Search Campaign Optimization Through Touchpoint Analysis
A vitally important first step to the attribution management process is to gather all the data associated with the “touches” that have been experienced by your target audience both as a result of being exposed to all your marketing efforts and direct traffic. Each “touchpoint” associated with each individual has numerous attributes or characteristics associated […]
A vitally important first step to the attribution management process is to gather all the data associated with the “touches” that have been experienced by your target audience both as a result of being exposed to all your marketing efforts and direct traffic.
Each “touchpoint” associated with each individual has numerous attributes or characteristics associated with it.
For example, each search impression or click has attributes such as keyword, engine, placement/ranking, ad creative, offer, landing page, day-part, and more.
Each display ad impression or click has a different set of characteristics associated with it and the same is true for each channel.
When all the data from all these touchpoints across all your channels has been assembled, not only is the attribution management process able to assign the appropriate amount of credit to each touchpoint (and each marketing effort), but a value-added process called touchpoint analysis can also take place.
This can be a treasure trove for search marketers.
What Can Touchpoints Tell Us?
By looking at the group of touchpoints associated with an individual’s “touchpoint stack,” and in turn all of the touchpoint stacks of all the individuals exposed to your marketing efforts who have and have not converted, a number of findings emerge.
In particular, a picture of your various conversion funnels (for each of your products, product lines, products types, etc.) will come into focus.
You’ll be able to see the relationship between organic and paid search – and for that matter direct navigation – and the extent to which each plays a role at each stage in the engagement/sales funnel. You’ll learn where in the funnel both branded and non-branded keywords play a role.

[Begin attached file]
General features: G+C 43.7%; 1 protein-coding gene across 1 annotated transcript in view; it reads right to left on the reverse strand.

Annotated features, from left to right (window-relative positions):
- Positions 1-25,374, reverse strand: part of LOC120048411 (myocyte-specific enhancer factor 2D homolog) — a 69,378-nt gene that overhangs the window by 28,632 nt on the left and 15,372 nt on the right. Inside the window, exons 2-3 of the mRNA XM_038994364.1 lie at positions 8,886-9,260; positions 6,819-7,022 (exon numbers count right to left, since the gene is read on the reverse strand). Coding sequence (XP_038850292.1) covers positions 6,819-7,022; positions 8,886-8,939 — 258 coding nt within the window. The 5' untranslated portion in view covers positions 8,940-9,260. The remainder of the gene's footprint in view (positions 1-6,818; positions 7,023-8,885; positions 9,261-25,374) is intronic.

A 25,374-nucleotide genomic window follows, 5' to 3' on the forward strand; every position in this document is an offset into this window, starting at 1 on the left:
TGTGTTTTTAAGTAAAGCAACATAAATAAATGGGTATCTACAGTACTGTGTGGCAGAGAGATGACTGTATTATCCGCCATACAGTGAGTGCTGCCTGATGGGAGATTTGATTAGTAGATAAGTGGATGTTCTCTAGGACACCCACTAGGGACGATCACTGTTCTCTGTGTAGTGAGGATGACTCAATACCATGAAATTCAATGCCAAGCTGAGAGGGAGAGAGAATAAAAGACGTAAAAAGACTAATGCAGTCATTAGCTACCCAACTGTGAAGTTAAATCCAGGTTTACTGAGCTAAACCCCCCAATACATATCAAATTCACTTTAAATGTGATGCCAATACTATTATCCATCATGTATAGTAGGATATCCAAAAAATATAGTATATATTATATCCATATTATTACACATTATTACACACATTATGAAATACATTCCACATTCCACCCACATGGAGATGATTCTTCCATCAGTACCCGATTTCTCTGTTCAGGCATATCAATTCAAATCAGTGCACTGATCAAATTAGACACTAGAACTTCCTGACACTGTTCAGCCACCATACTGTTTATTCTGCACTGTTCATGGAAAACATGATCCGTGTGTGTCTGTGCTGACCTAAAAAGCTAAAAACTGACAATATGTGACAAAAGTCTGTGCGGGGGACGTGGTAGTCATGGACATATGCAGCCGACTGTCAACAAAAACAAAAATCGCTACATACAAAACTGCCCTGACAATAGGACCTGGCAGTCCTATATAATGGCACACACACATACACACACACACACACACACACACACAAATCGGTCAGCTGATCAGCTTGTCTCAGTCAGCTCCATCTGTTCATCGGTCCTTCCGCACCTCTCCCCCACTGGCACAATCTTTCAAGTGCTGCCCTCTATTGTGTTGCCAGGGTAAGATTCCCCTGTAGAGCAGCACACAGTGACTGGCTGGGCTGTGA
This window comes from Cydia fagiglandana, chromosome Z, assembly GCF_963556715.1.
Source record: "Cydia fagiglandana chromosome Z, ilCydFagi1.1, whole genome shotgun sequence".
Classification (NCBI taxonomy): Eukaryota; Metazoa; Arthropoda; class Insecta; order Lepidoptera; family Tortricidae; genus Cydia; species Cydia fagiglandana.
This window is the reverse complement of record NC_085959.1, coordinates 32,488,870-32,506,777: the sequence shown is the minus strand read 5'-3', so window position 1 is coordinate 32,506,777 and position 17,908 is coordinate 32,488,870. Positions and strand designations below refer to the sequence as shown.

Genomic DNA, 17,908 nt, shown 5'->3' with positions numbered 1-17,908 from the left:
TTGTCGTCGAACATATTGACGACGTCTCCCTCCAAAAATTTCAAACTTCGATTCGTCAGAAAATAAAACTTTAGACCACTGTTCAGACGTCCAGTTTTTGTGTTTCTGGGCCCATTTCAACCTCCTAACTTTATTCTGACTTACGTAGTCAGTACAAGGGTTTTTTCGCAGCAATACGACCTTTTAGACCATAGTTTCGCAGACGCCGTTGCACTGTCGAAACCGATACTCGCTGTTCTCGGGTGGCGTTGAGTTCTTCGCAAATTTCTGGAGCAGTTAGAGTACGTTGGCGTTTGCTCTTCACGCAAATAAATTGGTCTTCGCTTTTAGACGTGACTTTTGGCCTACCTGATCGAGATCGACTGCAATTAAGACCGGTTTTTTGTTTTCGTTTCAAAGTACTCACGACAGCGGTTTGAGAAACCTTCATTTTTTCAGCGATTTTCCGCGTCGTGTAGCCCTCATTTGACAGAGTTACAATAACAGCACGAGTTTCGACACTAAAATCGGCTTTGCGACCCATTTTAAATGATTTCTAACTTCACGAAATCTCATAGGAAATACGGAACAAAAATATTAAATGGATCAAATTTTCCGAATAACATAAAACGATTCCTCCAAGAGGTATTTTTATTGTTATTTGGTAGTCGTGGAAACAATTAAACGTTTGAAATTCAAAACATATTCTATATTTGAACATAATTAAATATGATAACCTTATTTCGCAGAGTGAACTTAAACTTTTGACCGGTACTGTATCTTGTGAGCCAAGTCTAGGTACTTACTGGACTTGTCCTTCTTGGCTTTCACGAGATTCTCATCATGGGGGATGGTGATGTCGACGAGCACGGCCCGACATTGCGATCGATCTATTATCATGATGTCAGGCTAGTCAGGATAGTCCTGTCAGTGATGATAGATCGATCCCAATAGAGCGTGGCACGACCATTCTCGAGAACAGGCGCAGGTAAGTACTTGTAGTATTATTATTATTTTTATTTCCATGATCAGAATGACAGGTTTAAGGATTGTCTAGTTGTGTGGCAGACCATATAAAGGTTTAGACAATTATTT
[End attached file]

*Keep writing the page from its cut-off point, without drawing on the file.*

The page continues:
You’ll identify the specific keywords that are particularly effective at generating top-of-funnel activity (“openers”), the keywords that appear at the middle of the funnel (“advancers”), and which perform best at the bottom of your funnel (“closers”).
Again, these findings may vary widely for each product or service you sell, so there may be many different funnels you will uncover with these insights.
You’ll also be able to identify the sequence of touchpoint attributes that generate the best performance toward your marketing goals, as well as any “typical paths” through the conversion funnel.
For example, do people start with a specific non-branded keyword in paid search at top-of-funnel, move to a specific branded organic keyword mid-funnel, and direct navigate to your site at bottom-of-funnel?
Do certain keywords used at one stage of the funnel lead to specific keywords at the next stage of the funnel?
Turning These Insights Into Optimization
Once you’re armed with these types of touchpoint analysis findings, you can focus on optimization strategies and tactics to utilize the most productive touchpoint attributes and apply more of your budget on the best performing combination of attributes.
For example, is a particular keyword, ad creative, bid price, landing page and day-part combination found to be the best “opener” for a specific product type?
If so, decrease budget on less productive attribute combinations and devote more budget to this more effective combination. Of course, it’s also important to make sure that the combinations on which you decrease budget aren’t top performers at other stages of the funnel.
You also have the opportunity to strengthen the attributes associated with each funnel stage. If a particular keyword, engine or ad creative is an effective opener, you can modify the copy of the landing page so that it doesn’t try to “close” the conversion – but instead helps cultivate the prospect.
If you find that there is a particular sequence of keywords that’s more effective than others, perhaps you can embed a call to action using that keyword sequence on the landing page used for the previous stage of the funnel.
As a search marketer, your very nature is to mine insights like these and convert them into optimization strategies that you can test and refine. If you or your colleagues are already doing attribution management, consider performing touchpoint analysis in order to uncover this additional dimension of valuable insights.
Opinions expressed in this article are those of the guest author and not necessarily Search Engine Land. Staff authors are listed here.